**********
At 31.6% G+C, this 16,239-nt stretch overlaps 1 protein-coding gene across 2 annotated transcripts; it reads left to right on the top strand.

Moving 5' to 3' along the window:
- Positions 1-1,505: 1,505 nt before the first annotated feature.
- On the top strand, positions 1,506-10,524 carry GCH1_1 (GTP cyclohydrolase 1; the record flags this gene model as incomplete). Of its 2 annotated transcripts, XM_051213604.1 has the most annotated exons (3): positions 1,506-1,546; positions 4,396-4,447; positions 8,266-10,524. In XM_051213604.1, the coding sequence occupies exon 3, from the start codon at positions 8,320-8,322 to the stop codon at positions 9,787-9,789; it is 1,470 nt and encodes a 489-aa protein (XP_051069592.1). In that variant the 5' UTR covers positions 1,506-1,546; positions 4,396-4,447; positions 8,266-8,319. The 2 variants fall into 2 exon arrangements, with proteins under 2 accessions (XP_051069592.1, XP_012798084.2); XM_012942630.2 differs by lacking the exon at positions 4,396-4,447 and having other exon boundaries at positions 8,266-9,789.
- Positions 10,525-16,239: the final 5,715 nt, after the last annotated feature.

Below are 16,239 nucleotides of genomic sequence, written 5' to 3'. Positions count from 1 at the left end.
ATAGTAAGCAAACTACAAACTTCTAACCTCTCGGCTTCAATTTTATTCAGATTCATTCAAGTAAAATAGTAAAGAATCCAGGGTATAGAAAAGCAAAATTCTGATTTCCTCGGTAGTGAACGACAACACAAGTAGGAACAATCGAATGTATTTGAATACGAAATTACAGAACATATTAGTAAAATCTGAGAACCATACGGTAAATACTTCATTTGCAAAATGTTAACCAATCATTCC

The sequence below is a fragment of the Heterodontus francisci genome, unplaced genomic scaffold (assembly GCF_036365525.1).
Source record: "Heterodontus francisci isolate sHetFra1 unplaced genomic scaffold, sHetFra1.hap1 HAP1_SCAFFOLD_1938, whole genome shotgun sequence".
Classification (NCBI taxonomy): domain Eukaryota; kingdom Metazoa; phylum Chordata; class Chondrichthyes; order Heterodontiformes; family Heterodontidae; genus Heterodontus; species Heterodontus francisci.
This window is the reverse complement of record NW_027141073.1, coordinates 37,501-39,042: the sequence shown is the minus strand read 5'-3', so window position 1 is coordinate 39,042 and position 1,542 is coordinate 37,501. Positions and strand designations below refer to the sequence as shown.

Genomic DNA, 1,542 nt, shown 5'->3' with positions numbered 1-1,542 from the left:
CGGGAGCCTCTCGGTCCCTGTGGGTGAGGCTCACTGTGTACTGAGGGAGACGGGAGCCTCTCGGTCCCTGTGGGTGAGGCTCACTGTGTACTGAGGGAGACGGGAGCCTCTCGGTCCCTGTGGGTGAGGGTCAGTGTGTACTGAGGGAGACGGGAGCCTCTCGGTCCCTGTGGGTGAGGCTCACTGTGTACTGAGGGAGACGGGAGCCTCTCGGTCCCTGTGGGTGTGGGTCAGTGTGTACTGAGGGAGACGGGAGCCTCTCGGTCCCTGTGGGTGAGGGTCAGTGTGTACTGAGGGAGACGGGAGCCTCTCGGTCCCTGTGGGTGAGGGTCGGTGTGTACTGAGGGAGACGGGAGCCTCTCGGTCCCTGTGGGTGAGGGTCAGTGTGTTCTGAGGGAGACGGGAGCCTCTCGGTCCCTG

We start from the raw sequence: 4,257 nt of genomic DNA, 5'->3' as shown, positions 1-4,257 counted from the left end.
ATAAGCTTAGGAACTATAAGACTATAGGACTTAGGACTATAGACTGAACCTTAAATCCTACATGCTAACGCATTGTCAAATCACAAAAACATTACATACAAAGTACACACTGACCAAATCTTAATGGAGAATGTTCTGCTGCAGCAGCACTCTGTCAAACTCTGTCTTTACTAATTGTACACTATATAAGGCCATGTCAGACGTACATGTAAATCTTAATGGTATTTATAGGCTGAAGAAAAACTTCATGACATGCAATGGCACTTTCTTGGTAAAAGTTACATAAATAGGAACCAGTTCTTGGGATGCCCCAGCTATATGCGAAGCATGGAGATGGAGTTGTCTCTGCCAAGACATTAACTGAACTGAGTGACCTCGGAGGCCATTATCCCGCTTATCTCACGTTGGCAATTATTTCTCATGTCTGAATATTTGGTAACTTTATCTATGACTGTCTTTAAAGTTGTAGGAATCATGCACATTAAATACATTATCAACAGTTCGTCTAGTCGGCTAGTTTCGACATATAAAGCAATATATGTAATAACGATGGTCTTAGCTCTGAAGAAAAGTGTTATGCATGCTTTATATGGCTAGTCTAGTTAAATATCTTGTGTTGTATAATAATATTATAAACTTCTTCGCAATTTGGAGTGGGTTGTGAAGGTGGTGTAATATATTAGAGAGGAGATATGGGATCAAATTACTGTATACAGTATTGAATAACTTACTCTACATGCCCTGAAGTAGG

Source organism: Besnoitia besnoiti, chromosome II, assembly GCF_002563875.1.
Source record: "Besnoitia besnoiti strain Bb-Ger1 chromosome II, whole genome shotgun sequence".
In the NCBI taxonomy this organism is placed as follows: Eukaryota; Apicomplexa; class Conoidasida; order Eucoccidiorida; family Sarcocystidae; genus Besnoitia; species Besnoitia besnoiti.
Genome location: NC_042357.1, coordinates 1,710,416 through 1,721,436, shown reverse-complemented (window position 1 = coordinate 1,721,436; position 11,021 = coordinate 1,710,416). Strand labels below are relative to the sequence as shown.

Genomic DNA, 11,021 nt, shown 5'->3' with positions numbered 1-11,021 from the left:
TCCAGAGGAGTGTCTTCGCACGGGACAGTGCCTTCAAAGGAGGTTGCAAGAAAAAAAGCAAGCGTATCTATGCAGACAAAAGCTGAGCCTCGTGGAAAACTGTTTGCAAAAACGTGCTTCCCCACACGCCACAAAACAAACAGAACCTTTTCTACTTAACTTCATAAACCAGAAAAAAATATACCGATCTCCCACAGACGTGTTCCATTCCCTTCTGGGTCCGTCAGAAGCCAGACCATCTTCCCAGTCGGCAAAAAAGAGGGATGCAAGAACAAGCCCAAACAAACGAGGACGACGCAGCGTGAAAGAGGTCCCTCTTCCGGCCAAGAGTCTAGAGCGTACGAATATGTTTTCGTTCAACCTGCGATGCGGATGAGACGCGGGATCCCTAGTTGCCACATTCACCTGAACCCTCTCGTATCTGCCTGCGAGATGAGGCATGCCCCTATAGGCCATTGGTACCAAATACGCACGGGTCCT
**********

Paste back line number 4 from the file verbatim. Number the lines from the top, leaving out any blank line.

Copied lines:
- On the top strand, positions 1,506-10,524 carry GCH1_1 (GTP cyclohydrolase 1; the record flags this gene model as incomplete). Of its 2 annotated transcripts, XM_051213604.1 has the most annotated exons (3): positions 1,506-1,546; positions 4,396-4,447; positions 8,266-10,524. In XM_051213604.1, the coding sequence occupies exon 3, from the start codon at positions 8,320-8,322 to the stop codon at positions 9,787-9,789; it is 1,470 nt and encodes a 489-aa protein (XP_051069592.1). In that variant the 5' UTR covers positions 1,506-1,546; positions 4,396-4,447; positions 8,266-8,319. The 2 variants fall into 2 exon arrangements, with proteins under 2 accessions (XP_051069592.1, XP_012798084.2); XM_012942630.2 differs by lacking the exon at positions 4,396-4,447 and having other exon boundaries at positions 8,266-9,789.